Yet again we roll around to September which is National Preparedness Month. It is a great time to reevaluate your planning and update it based on situation changes. Life events that change your geography, add or remove household members, or affect your health are all things that may cause a need for changes. In addition, social, political, and environmental changes may also warrant revisions in parts of your planning.
FEMA’s site Ready.gov is using the theme this year of “Prepared Not Scared.” It is a great theme because fear should not be the driving factor in your planning.
The different focus for each week also highlights important topics to consider. I have touch on each of these topics in past posts, but visiting them again periodically is a great idea.
Saving early is not just good for disaster preparedness, but is great overall. Sometimes putting money back can be very hard, but there are many great strategies out there. From putting all your spare change into a savings account to brown bagging lunch, it is not hard to save something. Even if it is not a lot each week, small amounts add up. When disaster happens, whether it be a blown out tire, roof leak, or hurricane, not having any cushion of funds can leave you in a perilous situation.
Planning for a disaster is, well, why you are reading my page I hope. Planning is a definite way to take control of the situation so that you are not paralyzed by fear when things do happen. In worst case scenarios, those that act early will have a better chance to come out of it successfully. Time is a precious commodity whether you are evacuating ahead of a hurricane, gathering last minute supplies to ride out a blizzard, or outrunning everyone else escaping the zombies (just kidding).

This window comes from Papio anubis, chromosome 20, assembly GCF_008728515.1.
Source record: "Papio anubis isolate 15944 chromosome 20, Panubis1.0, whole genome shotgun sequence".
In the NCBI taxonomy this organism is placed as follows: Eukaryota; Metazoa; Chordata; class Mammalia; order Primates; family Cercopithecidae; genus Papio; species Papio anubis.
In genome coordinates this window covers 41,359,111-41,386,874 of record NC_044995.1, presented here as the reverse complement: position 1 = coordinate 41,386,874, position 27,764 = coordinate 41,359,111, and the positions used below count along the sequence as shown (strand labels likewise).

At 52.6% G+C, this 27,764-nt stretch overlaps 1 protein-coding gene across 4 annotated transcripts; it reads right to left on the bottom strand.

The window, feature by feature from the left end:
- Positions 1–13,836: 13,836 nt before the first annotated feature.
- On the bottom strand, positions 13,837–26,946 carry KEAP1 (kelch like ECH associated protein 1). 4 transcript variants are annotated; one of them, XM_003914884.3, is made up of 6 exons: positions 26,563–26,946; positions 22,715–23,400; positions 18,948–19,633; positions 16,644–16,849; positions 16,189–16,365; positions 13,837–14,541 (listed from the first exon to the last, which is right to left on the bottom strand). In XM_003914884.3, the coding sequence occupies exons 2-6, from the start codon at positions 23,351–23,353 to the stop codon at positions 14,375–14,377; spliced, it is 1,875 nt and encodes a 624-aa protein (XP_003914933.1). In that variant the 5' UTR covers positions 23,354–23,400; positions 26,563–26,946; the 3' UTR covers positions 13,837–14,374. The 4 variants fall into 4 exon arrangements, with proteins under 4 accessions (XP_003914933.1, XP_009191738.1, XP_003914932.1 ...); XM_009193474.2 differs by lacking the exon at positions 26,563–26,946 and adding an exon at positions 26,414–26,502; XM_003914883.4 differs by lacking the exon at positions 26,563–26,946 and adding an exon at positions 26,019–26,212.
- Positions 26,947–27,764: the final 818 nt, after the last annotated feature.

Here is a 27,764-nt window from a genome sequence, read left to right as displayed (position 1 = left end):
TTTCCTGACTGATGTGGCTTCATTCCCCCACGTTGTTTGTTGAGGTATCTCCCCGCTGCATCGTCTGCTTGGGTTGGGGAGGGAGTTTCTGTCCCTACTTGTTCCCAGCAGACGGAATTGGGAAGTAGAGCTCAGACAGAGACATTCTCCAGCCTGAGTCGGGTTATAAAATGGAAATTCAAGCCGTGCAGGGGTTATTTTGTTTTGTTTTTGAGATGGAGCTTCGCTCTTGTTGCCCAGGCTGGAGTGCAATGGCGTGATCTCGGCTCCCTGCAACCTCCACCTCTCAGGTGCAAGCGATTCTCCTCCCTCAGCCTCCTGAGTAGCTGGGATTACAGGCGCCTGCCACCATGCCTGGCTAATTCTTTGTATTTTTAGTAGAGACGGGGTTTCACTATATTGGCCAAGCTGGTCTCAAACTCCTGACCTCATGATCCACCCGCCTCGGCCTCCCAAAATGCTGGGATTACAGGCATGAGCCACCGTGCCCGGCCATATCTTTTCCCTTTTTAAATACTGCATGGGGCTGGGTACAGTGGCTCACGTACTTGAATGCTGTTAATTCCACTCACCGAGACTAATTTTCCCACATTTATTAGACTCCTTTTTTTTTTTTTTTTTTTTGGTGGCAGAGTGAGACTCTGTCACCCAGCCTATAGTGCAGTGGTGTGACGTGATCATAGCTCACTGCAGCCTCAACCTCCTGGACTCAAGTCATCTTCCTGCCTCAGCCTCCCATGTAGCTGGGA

I did an entire post on including your kids in your planning. No one is too young to understand some part of the plan. Things as simple as “meet at the mailbox if you have to escape the house” are a great place to start. Plenty of five year olds dial 911 in an emergency every year. Even if they can’t explain the issue to the operator, the call will alert emergency personnel. This teaching also sets the precedent to allow you to expand their part in your plan later. Plus, spending time with your family on a shared activity is always a good thing.
In addition to your own planning, I do agree that everyone should be a part of their community planning. On the up side, you have input to try and get the most effective plan in place. You will be able to form bonds with other like-minded people that may help you to band together in times of need. On the more selfish side, you will know what others plan so that you can adjust appropriately. Plus, hopefully some sound advice offered to others might help you lessen the number of unprepared people around you. That possibly means less people to clash with over resources if you cannot leave or no assistance can get to you.
So take this month as time to plan or revisit existing plans. Read up on what others suggest and find how their ideas apply to you. Most importantly, decide what level you want to plan for and how your specific life affects your plan.